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A CurtainUp Los Angeles ReviewReview
Kiss of the Spider Woman
By Stanely H. Nemeth
The bold, risk-taking Rude Guerrilla Company is in the front rank of Southern California playhouses specializing in clearly meaningful and stageworthy pieces underperformed or ignored locally. Last season, Mark Ravenhill's Shopping and F***ing was presented to considerable acclaim, and the Company, I understand, is dickering at present for the rights to put on a work by the late Sarah Kane.
Its current production, The Kiss of the SpiderWoman is in the same league as these works. What the Company is presenting is a noteworthy rarity, author Manuel Puig's own stage adaptation of his successful novel. His play version preceded the expanded, though actually diluted film version, and, of course, the relatively bloated musical account.
Puig's stage adaptation is restricted to two characters and one occasional offstage voice. What is emphasized is the intimate, almost claustrophobic prison setting in which the play's odd couple, a gay window dresser and a macho political rebel, initially find themselves, and then, in the course of time and through increasing openness, grow to "find themselves" in a profound, human sense.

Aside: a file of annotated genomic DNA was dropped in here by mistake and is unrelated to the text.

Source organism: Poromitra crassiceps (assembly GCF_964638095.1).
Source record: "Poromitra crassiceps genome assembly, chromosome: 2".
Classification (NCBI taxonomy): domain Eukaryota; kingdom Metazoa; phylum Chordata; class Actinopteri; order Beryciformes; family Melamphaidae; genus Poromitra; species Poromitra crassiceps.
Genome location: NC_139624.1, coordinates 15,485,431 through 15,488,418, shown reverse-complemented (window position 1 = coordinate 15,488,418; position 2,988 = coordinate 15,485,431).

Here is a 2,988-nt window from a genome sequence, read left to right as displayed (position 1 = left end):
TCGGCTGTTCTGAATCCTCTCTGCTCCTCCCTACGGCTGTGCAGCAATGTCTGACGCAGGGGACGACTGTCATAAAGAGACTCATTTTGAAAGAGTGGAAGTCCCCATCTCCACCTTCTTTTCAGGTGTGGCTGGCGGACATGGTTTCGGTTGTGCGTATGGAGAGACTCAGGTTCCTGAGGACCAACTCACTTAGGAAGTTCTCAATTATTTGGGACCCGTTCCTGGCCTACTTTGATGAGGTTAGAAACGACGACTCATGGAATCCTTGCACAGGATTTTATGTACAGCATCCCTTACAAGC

The theme, which emerges more clearly in this than in other versions, is the subtle interplay in all lives of the erotic and the political. Molina, the window dresser, knows only the erotic; Valentin, the radical, has repressed the erotic out of a distorted sense of political duty. The overly close confines bring the men together, having them meet, briefly merge and then wind up changing places.
Valentinís love for the woman he rejected comes flamingly alive; in choosing loyalty to Valentin and thus in a sense his political group upon leaving prison, the flaming Molina brings to life an aspect of human personality that had lain dormant within him. This ultimately mysterious crossover and the two person debates leading up to it are presented by Puig with something of the charm and childlike ingeniousness of a Platonic dialogue.
The Rude Guerrilla production makes the most of the limited resources at its disposal. Sets and costumes are simple. The acting, though not up to Tony Award standards (but never pretending that it is), is never less than competent, and in the case of David Cramer (Molina) somewhat more than that.
The direction by Andrew Nienaber, like all else here, is at the service of the playwright and his vision. A delicate balance is maintained between a fairly darkened stage and then a brightly lit one. The soporific danger lurking in poorly-lit, extended one or two person exchanges is thus wholly avoided. Nienaber, moreover, never lets us forget that Puig's work is, of course, a play. Accordingly, tempers flare convincingly , and crockery is smashed, as we watch what is clearly the imitation of an action, even though one of largely internal human significance.
For its devotion to the playwright, and the skill with which it allows his ideas to emerge from an action staged with wit and vitality, the Rude Guerrilla Company deserves critical praise.